View Full Version : Hard gainer needing advice on his diet
07-26-2004, 03:36 PM
I am starting my second week on the WBB1 routine today. I am currently am at 140lbs and my immediate goal is simply to start gaining weight, not necessarily "get big". My long term goal is to reach 175lbs hopfully accomplishing this within a couple of years. My diet consists of eating 6 meals a day. I logged my first week of food intake. I am averaging between 3200-3500 calories / 400-600 carbs / 150-180 protein daily. I use a weight gainer twice daily to help with the calorie intake. I know my ratios are probably not ideal but I am just starting out. However I want to get on track early. Like I said my main goal is to just put on pounds so I have been concentrating more on the amount of calories I have been taking in. I am not worried in the least about getting fat, I don't think at-least at this point in my life it is something I need to worry about. I have a body fat percentage of 5% and genetics back this up in my family.
My questions are:
Should I be more concerned about just getting as many calories a day as possible or should I place more emphasis on a balance between the cal/carb/pro.
Since calories do play a big part in this, am I taking in enough to even get going or should I be shooting hire? Oh and I want to do this healthy so no McDonalds diet suggestions please. :p
07-27-2004, 06:24 AM
I'd ensure you eat at least 30-50g of protein with each meal (6 meals). I wouldn't worry about when you eat it with.
07-27-2004, 07:59 AM
Only you will know whether you're eating enough. If you're gaining weight, you're doing it right; if you're staying the same weight, you need to eat more. Keep tracking your food a while longer, and weigh yourself, and adjust as necessary. But you sound like you're at least in the right ballpark at 3200-3500. Once you're eating enough (but not too much; don't start eating crazy amounts), then if you train hard on a good program (which WBB1 is) you'll gain muscle. It really is that simple, at least for the first couple of years.
You've got the right idea about not obsessing with the breakdown of your calories etc. As long as you eat enough protein (and 150-180g per day is fine), then it comes down to cals, pure and simple. Eating healthy foods is good too, again exactly the right attitude.
The main thing is patience. You've said yourself that it might take a year or two to put on 35lbs. So that means you're looking at a gain of about 0.5lbs per week. Particularly in the early stages, people are sometimes discouraged by this slow rate of gain and fall by the wayside. If you monitor your intake and weight for the next few weeks and can put on a pound or two, then you're on the right track. Just keep going. Over time you'll need to gradually eat more as you grow.
Any time you come to a halt and can't gain any weight for say 3-4 weeks, and aren't getting stronger in the gym, then look to add a little to your diet. It doesn't need to be much, maybe 100-200 cals per day, but these stalling points are signs you need more food.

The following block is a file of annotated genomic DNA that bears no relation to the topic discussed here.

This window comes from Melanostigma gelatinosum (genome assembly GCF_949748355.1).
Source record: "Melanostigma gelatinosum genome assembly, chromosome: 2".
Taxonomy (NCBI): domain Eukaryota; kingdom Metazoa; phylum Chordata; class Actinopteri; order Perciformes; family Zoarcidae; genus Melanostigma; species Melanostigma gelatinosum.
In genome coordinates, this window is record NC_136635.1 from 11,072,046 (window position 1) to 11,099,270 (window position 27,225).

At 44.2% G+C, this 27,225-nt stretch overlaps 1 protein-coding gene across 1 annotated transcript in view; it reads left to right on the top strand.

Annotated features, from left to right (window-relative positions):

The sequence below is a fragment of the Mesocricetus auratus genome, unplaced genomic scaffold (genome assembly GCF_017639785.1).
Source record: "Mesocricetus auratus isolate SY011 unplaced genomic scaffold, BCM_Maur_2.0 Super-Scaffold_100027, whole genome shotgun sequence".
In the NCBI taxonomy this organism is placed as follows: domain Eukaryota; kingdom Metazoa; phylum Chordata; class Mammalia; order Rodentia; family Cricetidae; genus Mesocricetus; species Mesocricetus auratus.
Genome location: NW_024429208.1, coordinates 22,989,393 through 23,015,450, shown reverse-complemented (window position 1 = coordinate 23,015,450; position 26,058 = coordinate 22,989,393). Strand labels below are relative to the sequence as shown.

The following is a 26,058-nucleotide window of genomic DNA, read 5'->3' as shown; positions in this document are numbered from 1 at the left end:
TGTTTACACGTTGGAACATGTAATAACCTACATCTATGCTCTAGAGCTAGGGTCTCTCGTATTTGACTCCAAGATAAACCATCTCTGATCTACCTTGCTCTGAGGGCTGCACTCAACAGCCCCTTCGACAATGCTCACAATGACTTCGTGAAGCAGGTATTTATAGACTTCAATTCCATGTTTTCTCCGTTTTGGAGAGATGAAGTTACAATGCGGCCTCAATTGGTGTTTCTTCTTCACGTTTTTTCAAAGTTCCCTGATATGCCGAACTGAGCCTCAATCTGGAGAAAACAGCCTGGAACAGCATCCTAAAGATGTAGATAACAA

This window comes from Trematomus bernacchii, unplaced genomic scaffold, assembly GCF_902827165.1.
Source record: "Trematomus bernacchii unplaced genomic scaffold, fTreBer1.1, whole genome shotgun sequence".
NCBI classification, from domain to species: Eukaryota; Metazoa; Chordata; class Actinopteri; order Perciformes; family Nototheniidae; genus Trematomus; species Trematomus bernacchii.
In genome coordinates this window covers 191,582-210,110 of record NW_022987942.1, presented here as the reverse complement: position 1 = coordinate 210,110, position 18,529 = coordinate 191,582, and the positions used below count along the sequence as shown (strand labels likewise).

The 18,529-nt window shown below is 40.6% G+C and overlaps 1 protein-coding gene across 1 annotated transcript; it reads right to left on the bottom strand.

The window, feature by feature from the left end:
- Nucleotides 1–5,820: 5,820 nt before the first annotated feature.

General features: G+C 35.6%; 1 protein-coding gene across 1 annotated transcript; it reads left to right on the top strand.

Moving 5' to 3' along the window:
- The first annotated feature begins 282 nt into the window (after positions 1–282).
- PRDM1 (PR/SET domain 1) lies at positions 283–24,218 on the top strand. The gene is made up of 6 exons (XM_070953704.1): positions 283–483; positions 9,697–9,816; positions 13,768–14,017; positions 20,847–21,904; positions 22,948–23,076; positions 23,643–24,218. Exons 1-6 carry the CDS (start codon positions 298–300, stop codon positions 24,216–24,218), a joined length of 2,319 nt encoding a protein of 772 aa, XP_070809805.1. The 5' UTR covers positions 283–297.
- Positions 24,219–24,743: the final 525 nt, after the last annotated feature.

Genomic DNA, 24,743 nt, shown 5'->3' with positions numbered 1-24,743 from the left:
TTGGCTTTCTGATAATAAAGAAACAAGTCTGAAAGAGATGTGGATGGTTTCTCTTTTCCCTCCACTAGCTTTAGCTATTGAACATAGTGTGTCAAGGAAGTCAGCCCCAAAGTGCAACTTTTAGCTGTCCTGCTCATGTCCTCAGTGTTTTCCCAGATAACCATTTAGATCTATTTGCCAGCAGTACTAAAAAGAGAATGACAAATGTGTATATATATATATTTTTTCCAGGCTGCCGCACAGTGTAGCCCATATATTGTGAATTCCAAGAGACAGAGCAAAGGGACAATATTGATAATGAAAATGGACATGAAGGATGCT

Consistency and patience are the keys. If you have time I'd suggest you skim through aka23's journal; look at the first page, and pick a few pages through the journal. That is an excellent example of someone who ate and trained consistently, gradually nudging the calories up over time, and stuck with it. The result? 40lbs of lean mass gain in a year and a half or so, and he's still at like 5%. I'm not saying you need to eat exactly what he does or train the same, but just take note of how methodical, consistent and focused he has been, and try to emulate that.
Most of all, enjoy it!
07-27-2004, 09:51 AM
Thanks for your comments. I'm glad that I am on the right track it is a good motivator for me. I know enough not to get discouraged early on and I just need to not expect too much too soon. Thanks again.
07-27-2004, 11:20 AM
the definition of hard gainer is someone that doesn't eat enough and expects results.
you failed to mention your fat intake.
However based on your protein/carb intake related to calories it would appear your fat intake is somewhere between 380-1000 calories per day which = 42-110g per day.
If your having trouble gaining weight this is one of the first places I'd look.
Make sure your not taking in to much saturated fat.
and boost your fat intake as its the easiest way to get calories + they slow digestion + they are the hormone catalyst of your body.
If I were you I'd shoot for 125g per day, if ur still not gaining then go up to 150g per day and then start raising your protein. If ur not gaining at 150-180 then just go up and up and up...the key is figuring out where your metabolism is, and the only way to do that is to track your diet and weight and look for the correlation.
If your not gaining at 4400 then I'd say your a hard gainer...or you have a thyroid problem.
07-28-2004, 05:14 PM
I was under the impression that a hard gainer is someone who must add more to their diet than the average individual to see an increase in body weight due to their body chemistry, ie. fast metabolism. I think that is what you meant but I took your definition as someone who doesn't place importance on eating, just working out and still expects to see results. However your last statement backs up my definition. I would think I could be classified as a hard gainer if I, weighing in at buck 40, consume enough calories, carbs, protein, and yes fat too, to make the average person baloon to a medically unstable condition and see little progress in weight gain. I just want to make sure I'm not using a term inappropriately :nod:
Thanks for the advice Geoffgarcia. I'll track my fat too and see where I am at.
07-29-2004, 07:12 PM
I gained 37.5 lbs in 11 months.
More. Healthy. Veggies. Workout hard. Rest. Repeat.
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